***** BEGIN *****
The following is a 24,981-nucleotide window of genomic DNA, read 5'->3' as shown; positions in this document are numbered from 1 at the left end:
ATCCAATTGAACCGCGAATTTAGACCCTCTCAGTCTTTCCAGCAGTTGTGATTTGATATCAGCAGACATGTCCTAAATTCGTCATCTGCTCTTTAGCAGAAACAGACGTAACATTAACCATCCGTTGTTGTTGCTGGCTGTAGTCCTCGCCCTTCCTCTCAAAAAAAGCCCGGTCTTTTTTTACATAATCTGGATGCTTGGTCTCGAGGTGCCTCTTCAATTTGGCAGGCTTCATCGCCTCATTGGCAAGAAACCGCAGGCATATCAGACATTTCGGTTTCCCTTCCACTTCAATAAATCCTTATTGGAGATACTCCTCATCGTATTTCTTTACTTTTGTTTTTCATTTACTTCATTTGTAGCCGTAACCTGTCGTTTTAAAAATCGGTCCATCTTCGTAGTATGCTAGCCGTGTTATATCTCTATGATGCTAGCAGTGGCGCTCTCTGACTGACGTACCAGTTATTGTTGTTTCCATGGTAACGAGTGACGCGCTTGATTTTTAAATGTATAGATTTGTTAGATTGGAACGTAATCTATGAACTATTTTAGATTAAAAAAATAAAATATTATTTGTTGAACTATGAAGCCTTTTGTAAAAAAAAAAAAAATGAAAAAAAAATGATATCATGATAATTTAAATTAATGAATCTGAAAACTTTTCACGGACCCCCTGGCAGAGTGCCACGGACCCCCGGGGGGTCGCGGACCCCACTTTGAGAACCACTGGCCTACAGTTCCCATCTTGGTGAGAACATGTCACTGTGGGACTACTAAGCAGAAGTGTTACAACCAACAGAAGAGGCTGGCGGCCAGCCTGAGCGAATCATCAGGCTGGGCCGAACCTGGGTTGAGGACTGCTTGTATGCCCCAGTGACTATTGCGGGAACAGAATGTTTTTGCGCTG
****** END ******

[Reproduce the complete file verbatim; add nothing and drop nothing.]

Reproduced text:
The following is a 24,981-nucleotide window of genomic DNA, read 5'->3' as shown; positions in this document are numbered from 1 at the left end:
ATCCAATTGAACCGCGAATTTAGACCCTCTCAGTCTTTCCAGCAGTTGTGATTTGATATCAGCAGACATGTCCTAAATTCGTCATCTGCTCTTTAGCAGAAACAGACGTAACATTAACCATCCGTTGTTGTTGCTGGCTGTAGTCCTCGCCCTTCCTCTCAAAAAAAGCCCGGTCTTTTTTTACATAATCTGGATGCTTGGTCTCGAGGTGCCTCTTCAATTTGGCAGGCTTCATCGCCTCATTGGCAAGAAACCGCAGGCATATCAGACATTTCGGTTTCCCTTCCACTTCAATAAATCCTTATTGGAGATACTCCTCATCGTATTTCTTTACTTTTGTTTTTCATTTACTTCATTTGTAGCCGTAACCTGTCGTTTTAAAAATCGGTCCATCTTCGTAGTATGCTAGCCGTGTTATATCTCTATGATGCTAGCAGTGGCGCTCTCTGACTGACGTACCAGTTATTGTTGTTTCCATGGTAACGAGTGACGCGCTTGATTTTTAAATGTATAGATTTGTTAGATTGGAACGTAATCTATGAACTATTTTAGATTAAAAAAATAAAATATTATTTGTTGAACTATGAAGCCTTTTGTAAAAAAAAAAAAAATGAAAAAAAAATGATATCATGATAATTTAAATTAATGAATCTGAAAACTTTTCACGGACCCCCTGGCAGAGTGCCACGGACCCCCGGGGGGTCGCGGACCCCACTTTGAGAACCACTGGCCTACAGTTCCCATCTTGGTGAGAACATGTCACTGTGGGACTACTAAGCAGAAGTGTTACAACCAACAGAAGAGGCTGGCGGCCAGCCTGAGCGAATCATCAGGCTGGGCCGAACCTGGGTTGAGGACTGCTTGTATGCCCCAGTGACTATTGCGGGAACAGAATGTTTTTGCGCTG